Are you required to wear personal protective equipment at work? Whether employed or contracted to work for someone else, you must understand the current legal requirements for providing and using PPE gear. The first requirement that everyone must thoroughly understand is that it is entirely the employer’s responsibility to provide appropriate personal protective gear in any of the above situations. Often, the employer tries to wriggle out of providing the equipment or at least paying for it, but to do otherwise is a severe breach of current health and safety at work regulations.
PPE has become common in factories and other hazardous working environments thanks to government standards and regulations. Some employers try to get around the current legal requirements in cases where the person is self-employed or works only as a contractor. Often people are unclear in such situations, but the law states quite unequivocally that even in these cases, it is still the employer’s requirement to ensure that the correct safety gear is provided.
The primary need for PPE is to minimise the workers’ exposure to different occupational hazards. Some typical PPE examples include head, eye, and foot protection, safety jackets, gloves, aprons, and fall protection. The major Personal protective equipment can be categorised as follows; here are the five major elements of PPE; continue reading!
In work environments where the noise level is consistently being contributed to by machinery, there is a significant chance that employees without ear protection will develop hearing difficulties. So ensure your workers have suitable protective ear covers and use them regularly. Earmuffs and earplugs are available to reduce the extent of hearing damage and avoid the risks.
Another area where PPE can help is eyewear. In working environments such as workshops or garages where there is always a risk of contaminating or damaging eyes due to liquids that may be hot or toxic or shards of metal or wood, which can cause long-lasting or permanent damage in a split second. This is why equipping workers with suitable eye protection is essential. Generally, plastic eyewear is treated to prevent the build-up of steam and provide adequate protection. Many designs wrap around the wearer’s face to protect the peripheries. This design is probably the most versatile as they are lightweight and represent the highest level of protection.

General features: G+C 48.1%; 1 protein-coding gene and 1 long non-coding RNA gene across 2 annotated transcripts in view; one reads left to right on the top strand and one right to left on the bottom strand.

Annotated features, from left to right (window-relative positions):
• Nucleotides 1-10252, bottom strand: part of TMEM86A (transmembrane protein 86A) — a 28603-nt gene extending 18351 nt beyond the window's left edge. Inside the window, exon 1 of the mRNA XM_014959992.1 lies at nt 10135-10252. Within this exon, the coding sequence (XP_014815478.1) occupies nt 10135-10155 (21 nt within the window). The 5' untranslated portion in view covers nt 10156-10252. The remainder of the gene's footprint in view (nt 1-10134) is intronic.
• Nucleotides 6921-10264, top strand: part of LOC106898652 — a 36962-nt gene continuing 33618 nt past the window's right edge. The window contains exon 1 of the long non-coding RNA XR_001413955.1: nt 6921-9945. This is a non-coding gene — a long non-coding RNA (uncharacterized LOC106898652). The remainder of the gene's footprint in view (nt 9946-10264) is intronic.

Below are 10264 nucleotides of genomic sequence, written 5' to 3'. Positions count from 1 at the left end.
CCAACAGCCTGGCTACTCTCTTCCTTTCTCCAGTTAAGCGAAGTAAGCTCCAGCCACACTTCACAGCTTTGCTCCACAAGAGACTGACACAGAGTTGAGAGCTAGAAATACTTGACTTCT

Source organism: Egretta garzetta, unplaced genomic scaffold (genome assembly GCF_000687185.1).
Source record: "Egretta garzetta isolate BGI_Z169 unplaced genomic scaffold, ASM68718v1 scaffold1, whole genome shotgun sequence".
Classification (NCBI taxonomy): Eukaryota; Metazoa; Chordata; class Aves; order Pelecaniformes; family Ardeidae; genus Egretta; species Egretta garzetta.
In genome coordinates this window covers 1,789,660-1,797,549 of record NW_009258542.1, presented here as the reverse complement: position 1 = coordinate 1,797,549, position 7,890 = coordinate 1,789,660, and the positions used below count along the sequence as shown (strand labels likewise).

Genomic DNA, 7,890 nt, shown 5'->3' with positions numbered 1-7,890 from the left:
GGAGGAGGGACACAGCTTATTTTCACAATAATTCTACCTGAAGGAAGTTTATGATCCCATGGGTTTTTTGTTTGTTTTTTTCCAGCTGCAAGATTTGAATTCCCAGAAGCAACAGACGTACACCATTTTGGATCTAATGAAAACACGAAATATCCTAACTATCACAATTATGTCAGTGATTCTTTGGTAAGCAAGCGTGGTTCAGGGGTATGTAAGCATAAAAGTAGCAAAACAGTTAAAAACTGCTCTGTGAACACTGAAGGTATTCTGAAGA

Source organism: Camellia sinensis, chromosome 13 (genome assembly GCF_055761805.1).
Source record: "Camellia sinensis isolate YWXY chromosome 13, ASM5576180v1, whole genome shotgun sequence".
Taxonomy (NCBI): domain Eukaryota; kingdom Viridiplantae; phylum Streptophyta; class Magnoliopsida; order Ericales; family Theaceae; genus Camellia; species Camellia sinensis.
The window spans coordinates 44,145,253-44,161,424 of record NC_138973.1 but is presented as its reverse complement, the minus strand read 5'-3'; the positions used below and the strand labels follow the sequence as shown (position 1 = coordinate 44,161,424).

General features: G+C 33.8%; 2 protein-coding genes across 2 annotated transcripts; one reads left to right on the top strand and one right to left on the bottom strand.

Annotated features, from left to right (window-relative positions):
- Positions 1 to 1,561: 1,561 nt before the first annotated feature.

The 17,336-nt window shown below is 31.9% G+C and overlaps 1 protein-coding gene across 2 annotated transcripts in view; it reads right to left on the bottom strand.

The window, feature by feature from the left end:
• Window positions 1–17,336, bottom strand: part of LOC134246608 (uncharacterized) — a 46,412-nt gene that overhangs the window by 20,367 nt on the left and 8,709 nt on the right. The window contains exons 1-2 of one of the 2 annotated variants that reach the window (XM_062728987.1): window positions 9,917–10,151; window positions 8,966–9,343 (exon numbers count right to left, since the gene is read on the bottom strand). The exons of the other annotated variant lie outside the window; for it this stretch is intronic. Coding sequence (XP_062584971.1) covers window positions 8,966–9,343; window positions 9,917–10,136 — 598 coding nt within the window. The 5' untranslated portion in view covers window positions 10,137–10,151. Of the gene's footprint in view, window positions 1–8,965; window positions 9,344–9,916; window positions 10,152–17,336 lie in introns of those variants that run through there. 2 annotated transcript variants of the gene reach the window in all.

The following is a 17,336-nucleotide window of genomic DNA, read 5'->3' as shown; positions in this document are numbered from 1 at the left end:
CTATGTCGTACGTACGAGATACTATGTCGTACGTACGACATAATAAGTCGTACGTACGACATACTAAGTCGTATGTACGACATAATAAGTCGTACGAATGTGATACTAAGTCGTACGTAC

Many work environments have high levels of airborne particles that make the air unsafe to breathe for an extended period. These particles could be dust, glass fibres, vapours or gases. A dust respirator is an ideal solution to ensure that workers are protected from these hazards. This is held over the mouth and nose by two elastic chords. So, to improve comfort while the mask is in use, some masks have valves to make exhaling easier and prevent the build-up of hot air behind the mask.
For workers who use vibrating machinery, there is a real risk of repetitive strain injuries and arthritis if the effects of the machinery are not cushioned. Anti-vibration gloves absorb the maximum amount of shock from vibrating machinery without impeding the movement or agility of the wearer.
Access and height protection
For access and height protection, you must provide your workers with energy absorbers, lanyards, rescue lifting, body harnesses, lowering harnesses, fall-arrest systems, etc. These types of PPE require thorough training through professionals and in-user checks.
These are the essential PPE gear that every employee must-have while working. However, that does not mean that the rest of the body need not be protected. Of course, other body parts are just as important; hence, you need to provide protection materials for the chest, head, feet and legs.